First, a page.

The Pinolga is a pinhole camera made of cardboard and in the likeness of the legendary Holga camera. I hope you'll find this interesting.
It all started with the love that I have for film photography. Lomography is so far the only place where I feel happy to still find film; even though it is very difficult to find new film in my city, I was able to find ways to get Lomography film. With this I can say that I have found an interesting way to share what I love, and that is pinhole photography.
I saw a lot of people who have cut the lenses of their Holga cameras to convert it to a pinhole camera. It’s very interesting but I find it complicated to get a new Holga camera here in Mexico, so I had 2 options: get a pinhole Holga camera or create my own one that I call the Pinolga camera.
This is how it looks:
Back and interior view:
And yes, you can use 120 film to take 12 photos. If you can work a little more to keep the camera still when you shoot, you could get sharper photos. Here are my results:
I hope you’ll find this interesting. I’m still working on the camera by adding new enhancements, as well as creating a printable template so anyone can also build their own Holga-style camera, or the Pinolga.
Meanwhile, here is the post on my blog with more information on the Pinolga camera (in Spanish).
I love the different styles of cameras that Lomography has, but I also like to create my own cardboard cameras that use pinholes to be able to take pictures using traditional film. This time I created the Pinhole F, a camera inspired by the Diana F+ and shoots 12 pinhole photos using 120 film.
A few months ago, Lomography made available a whole range of pinhole cameras made out of premium wood. Interested in knowing how good they are, I brought the medium format one on my last trip to Germany.
I like taking pictures of everyday things I find in ordinary places. Taking close-up pictures of them makes them look more interesting. A spoonful of candies or a small necklace looks more interesting and fun up close.
Wide-angle shooters will surely like this one. Made to be a disposable camera, the modification-ready Konica Wai Wai has made many film photography enthusiasts swoon with its distinctive wide-angle shooting and remarkable effects. Read on to find out more about this peculiar-looking camera in this installment of Lomopedia.
The great American photographer David Burnett is famous for his unusual photos of sports competitions. He uses a tilt-shift lens to create miniature fakes, or a simple Holga camera to shoot in black and white. To write this tribute, I used my Holga to take some pictures of amateur sport activities around my city. Take a look after the jump.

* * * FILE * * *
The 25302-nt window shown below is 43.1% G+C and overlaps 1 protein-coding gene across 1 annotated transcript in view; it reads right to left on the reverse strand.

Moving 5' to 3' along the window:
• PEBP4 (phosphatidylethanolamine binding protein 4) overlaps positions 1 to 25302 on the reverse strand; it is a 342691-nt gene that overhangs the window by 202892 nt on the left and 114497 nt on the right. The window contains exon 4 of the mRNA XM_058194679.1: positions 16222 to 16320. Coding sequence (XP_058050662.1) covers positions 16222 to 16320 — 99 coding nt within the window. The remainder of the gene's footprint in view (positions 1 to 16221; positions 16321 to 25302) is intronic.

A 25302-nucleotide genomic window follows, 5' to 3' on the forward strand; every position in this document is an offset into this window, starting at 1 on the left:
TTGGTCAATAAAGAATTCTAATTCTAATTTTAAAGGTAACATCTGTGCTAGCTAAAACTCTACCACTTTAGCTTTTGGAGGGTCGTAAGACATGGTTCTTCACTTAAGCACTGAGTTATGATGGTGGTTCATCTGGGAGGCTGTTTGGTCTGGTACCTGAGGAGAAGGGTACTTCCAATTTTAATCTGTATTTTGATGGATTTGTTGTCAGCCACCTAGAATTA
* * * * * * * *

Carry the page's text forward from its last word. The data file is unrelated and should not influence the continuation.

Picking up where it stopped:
As you can see in my albums, I love to photograph sports events. In this case, I used a pretty Actionsampler camera to document a mini basketball game played in the park of my city Como, in celebration of the Festival of Sports. It's a funny camera with interesting results! Take a look after the jump!
This is my experience with the Lomography Redscale XR 50-200 (120), my first medium format film. It's an adventure that started when I got a Lubitel 2, to finally shoot with it. In this article, you'll find detailed information about color schemes, the advantages of shooting in medium format, and the differences between standard redscale films. Here are the results of a day of shooting outside, which I recently got back from the lab.
Where are you headed to this summer? Where I'm from summer has ended too soon, so I'm still daydreaming of sand and seafoam. I decided to check out the archives for some cool beach-y snapshots and came across a lot of interesting underwater photos! Check out my finds after the jump; hopefully this list will inspire you to grab a Fisheye Sub or a Krab, along with your Fisheye cameras and LC-A+, for some underwater adventure.
New York is full of interesting people. Everywhere you look you, will find good-looking, smart, and powerful characters; models, actresses, entrepreneurs, managers, artists. Because of this sometimes it can be a little intimidating for a regular guy in the Big Apple to step up, talk to the girl you like, or make new friends. So here are a few tips, courtesy of the Lomo'Instant, that will help you to break the ice.
The afternoon of April 27, 2014 was spent on a Langley farm in Canada taking pictures with a homemade paint can pinhole camera, celebrating World Pinhole Photography Day. I am akula, a high school photography teacher, and this is why pinhole photography works for me.
Another quirky-looking analogue snapper from the 1990s, the all-automatic, all-white Olympus Ecru is certainly one of the most interesting and compact cameras you can add to your collection. Find out more about it in this installment of Lomopedia!